* Growth, productivity to suffer as population ages
* Demographics to put Europe's social contract under strain
* Emigration adds to challenge for likes of Latvia, Portugal
By Alan Wheatley, Global Economics Correspondent
RIGA/LISBON, April 24 Long after the debt crisis
is over, Europe will be grappling with an even more serious
problem - how to pay for growing numbers of old people.
The population of some countries is stagnant or already
shrinking, notably Germany's. That will reduce savings and
potential economic growth.
The workers who remain are getting older and so are less
productive. That will hold back living standards.
And the ranks of retirees are swelling. That will
threatening the financing of pensions and health care.
In the 27 countries of the European Union, each pensioner is
today supported on average by four people of working age. By
2050, this old-age support ratio will have fallen to just 2:1,
according to United Nations and EU projections.
Latvia, which has applied to join the euro in 2014, is but
an extreme example of these trends. By 2060 there will be four
Latvians of working age for every three aged 65.
Because of emigration and low fertility, the Baltic state's
population shrank by 14 percent, or 340,000 people, between 2000
and 2011, prompting warnings of an existential threat to the
"I don't want to make apocalyptic statements. I hope that
the country can manage. But the alarm bell has rung," said
Mihail Hazans, an economics professor at the University of
Latvia and the county's leading demographer.
Many European countries are raising the retirement age. And
some, including Britain, have favourable population profiles.
But Martins Kazaks, chief economist with Swedbank in Riga,
said governments had yet to grasp the magnitude of the policy
"If you define the tipping point as the point of no return,
then in some respects we have passed it - and not only us, but
most of Europe," Kazaks said.
"With an ageing population and the burden of pensions and
welfare, the growth rate is going to be lower. If you don't do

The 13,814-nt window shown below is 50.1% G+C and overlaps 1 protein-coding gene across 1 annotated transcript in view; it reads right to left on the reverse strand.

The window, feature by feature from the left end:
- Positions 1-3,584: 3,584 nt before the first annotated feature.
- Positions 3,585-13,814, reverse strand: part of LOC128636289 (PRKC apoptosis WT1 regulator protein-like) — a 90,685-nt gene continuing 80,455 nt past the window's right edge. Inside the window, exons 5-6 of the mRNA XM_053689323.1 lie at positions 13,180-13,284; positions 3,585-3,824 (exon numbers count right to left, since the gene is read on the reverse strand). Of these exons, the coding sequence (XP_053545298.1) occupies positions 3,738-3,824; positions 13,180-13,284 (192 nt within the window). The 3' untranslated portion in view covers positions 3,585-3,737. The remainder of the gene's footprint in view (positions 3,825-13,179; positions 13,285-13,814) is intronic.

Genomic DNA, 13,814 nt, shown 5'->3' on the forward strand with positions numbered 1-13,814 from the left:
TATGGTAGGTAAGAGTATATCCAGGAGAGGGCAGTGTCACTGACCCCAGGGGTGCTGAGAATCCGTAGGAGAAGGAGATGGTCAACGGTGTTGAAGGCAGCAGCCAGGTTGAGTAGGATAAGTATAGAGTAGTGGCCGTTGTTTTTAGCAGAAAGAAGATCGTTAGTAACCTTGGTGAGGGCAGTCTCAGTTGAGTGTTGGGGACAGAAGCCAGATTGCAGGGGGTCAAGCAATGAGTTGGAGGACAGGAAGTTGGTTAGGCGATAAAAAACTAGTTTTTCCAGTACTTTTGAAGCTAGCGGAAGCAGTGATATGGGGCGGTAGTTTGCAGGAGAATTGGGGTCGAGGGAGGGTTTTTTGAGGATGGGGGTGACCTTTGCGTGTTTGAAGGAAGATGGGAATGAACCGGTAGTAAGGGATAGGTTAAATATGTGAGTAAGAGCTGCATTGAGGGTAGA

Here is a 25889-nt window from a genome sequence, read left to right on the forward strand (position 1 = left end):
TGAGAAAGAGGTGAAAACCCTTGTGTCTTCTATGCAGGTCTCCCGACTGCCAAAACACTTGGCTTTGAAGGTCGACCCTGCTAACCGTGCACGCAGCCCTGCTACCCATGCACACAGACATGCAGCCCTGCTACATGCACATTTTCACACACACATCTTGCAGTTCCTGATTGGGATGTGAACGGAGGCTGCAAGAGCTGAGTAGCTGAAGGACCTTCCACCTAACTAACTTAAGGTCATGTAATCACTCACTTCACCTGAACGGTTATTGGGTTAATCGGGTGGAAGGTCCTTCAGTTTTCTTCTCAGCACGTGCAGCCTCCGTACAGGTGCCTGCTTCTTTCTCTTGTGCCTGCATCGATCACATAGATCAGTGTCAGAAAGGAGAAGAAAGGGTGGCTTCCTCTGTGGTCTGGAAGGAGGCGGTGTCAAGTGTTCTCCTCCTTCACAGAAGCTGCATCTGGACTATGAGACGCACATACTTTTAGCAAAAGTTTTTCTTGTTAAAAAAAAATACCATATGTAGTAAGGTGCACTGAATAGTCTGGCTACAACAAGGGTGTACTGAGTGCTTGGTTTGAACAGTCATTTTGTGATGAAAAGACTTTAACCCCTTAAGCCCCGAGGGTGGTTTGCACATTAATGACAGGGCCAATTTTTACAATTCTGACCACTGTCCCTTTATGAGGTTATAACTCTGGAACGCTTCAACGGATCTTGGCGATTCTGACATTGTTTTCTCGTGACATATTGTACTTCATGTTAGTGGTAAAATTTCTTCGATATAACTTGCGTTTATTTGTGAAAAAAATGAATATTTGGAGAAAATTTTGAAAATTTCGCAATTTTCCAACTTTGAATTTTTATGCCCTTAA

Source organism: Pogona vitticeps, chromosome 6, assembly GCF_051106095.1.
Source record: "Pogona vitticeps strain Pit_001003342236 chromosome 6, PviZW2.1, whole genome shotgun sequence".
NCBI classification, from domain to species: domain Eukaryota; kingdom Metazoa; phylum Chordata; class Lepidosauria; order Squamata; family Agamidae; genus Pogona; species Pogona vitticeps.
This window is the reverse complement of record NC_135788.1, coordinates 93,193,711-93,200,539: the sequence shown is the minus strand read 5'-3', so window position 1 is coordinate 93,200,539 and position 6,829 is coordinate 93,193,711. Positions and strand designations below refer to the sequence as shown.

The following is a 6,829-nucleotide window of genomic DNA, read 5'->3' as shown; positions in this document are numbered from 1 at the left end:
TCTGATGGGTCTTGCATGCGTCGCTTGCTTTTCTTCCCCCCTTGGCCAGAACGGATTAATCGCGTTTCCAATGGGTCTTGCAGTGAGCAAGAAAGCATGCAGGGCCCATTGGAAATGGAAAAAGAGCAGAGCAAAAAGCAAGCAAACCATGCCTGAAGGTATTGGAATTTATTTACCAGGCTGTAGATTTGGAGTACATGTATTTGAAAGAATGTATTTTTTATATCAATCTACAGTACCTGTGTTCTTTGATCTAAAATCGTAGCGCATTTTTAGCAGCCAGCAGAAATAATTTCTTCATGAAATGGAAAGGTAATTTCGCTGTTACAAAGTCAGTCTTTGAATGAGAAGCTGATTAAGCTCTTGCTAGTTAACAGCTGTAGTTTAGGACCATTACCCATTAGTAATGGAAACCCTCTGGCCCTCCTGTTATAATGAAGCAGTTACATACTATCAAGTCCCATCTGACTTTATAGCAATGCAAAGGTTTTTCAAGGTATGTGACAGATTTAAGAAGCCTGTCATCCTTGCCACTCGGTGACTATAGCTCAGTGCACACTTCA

anything today, the future is going to be a lot more difficult,"
Policymakers need look no farther than low-growth Japan to
grasp the economic impact of population decline and ageing.
"Europe is the new Japan," said Douglas Roberts, an
economist with Standard Life in Edinburgh.
Apart from putting pension systems on a more sustainable
footing, investing in education and training so that workers are
more productive should be a policy priority, economists say. So
should expanding child care to allow more women to join or stay
in the work force.
How to share out the cost of ageing spells potential
political trouble, pitting cosseted pensioners against younger
generations who are overtaxed and overworked.
George Magnus, a senior economic adviser to Swiss bank UBS
in London, said it was understandable because of the euro zone
crisis that the current focus was on the near-term affordability
"But behind that is a very structural issue, which is really
about the social model and the rights and obligations of
citizens vis-a-vis the state. We are going to have to have that
debate," said Magnus, author of "The Age of Aging".
Edward Hugh, an economist in Barcelona, agreed that the
sovereign debt crisis gripping the developed world was at root
about how to meet implicit liabilities for ever older
populations: expectations of future levels of health care and
pension provision may prove too optimistic.
As such, Hugh is critical of policymakers in Europe and at
the International Monetary Fund for neglecting the impact of
"In the absence of policies that acknowledge these issues
exist and that then address them, none of the sustainability
analyses - debt, financial sector, whatever - are worth the
paper they have been written on," he said.
PORTUGAL'S POPULATION PAINS
Recession-hit Portugal also illustrates the vicious economic
and fiscal circle that Hugh identifies in countries on the
periphery of the euro zone as a result of demographics.
Portugal's fertility rate, which stood at 1.32 last year,
has been below the 2.1 replacement rate - the number of children
each woman needs to have to maintain current population levels -
since the early 1980s.
In 2012, only 90,000 children were born, the lowest number
in more than a century, as economic fears gave couples pause.
In short, ageing is pre-programmed. By 2050, Portugal is